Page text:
I knew all along that a proper makeup space was going to be the reward. I set up two drawer stands and went to Home Depot for a finished board for the top. As I walked out to the car with a fresh looking white melamine shelf, I thought about hanging pictures… then I had another idea… and my dream of a makeup table got that much better.

My new makeup table is covered in a collage of fond dance memories and the fabulous women I’ve shared them with, surrounded by fallen costume coins and of course…. GLITTER!  I arranged them all on the board then covered it with a piece of glass for easy cleaning.

Here’s what it looks like. If we’ve ever met it person, you just might find yourself on my new makeup table 😉

A close look…

I know you’re a creative bunch! Have you done anything fun and creative with your belly dance mementos? Tell us about it in the comments below…

Making the Leap to Live Music!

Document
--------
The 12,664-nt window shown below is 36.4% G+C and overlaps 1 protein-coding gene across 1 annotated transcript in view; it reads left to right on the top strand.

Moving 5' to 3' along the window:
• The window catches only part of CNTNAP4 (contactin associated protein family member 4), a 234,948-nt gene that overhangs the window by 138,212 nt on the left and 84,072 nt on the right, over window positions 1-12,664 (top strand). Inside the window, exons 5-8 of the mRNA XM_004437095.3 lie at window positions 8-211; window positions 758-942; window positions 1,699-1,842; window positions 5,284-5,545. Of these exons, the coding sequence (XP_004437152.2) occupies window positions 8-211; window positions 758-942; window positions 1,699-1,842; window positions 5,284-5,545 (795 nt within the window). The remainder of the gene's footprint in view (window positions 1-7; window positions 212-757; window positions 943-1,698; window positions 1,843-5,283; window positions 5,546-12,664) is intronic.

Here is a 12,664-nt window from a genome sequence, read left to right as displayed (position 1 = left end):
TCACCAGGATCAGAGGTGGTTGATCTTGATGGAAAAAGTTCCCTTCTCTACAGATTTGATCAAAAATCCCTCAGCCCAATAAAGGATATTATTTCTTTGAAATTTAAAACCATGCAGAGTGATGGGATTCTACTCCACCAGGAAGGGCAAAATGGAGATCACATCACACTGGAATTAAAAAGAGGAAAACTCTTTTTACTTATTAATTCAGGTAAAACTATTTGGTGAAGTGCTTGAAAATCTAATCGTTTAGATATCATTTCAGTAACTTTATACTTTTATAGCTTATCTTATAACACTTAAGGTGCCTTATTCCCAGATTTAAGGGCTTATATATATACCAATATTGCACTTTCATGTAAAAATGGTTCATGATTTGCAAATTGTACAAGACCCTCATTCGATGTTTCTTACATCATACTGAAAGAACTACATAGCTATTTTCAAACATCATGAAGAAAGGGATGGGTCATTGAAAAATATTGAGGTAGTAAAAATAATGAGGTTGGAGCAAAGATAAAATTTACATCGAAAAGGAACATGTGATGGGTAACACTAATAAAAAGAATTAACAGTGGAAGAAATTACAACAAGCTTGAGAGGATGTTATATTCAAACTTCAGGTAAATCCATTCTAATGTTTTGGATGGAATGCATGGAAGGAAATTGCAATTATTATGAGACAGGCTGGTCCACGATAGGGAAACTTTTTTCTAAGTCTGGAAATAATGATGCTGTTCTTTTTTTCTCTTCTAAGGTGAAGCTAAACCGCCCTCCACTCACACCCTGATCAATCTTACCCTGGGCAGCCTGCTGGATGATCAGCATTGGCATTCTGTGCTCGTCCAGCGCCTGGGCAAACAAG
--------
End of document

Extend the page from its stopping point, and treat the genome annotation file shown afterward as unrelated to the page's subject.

September 10, 2012

Performing at Tagine in New York City with Rachid Halihal and Majdi Kurd.

A dancer’s first solo is an exciting and scary experience, but  the first live music performance can induce a whole new level of stage fright – even in dancers with plenty of performance experience under their belt. Dancing to live music can – and should –  be a thrilling experience for both the audience and the dancer, but as with most worthwhile things, there’s a hurdle to jump or a challenge to face first before you can claim the thrill.  Spontaneous creative collaboration is the height of performance to me – I’ll take live music over recorded any night! When I think back over the “golden moments” I’ve had so far, they have all been live music situations. There is an undeniable magic that can happen when you open yourself up to this possibility.

Preparing Yourself for Live Music Performance
You spent weeks, maybe months, rehearsing for your first solo performance. Stepping up to dancing with live music takes a broader preparation approach, because you don’t always know exactly what’s coming. There are things you can do to get yourself ready, however. Here are a few: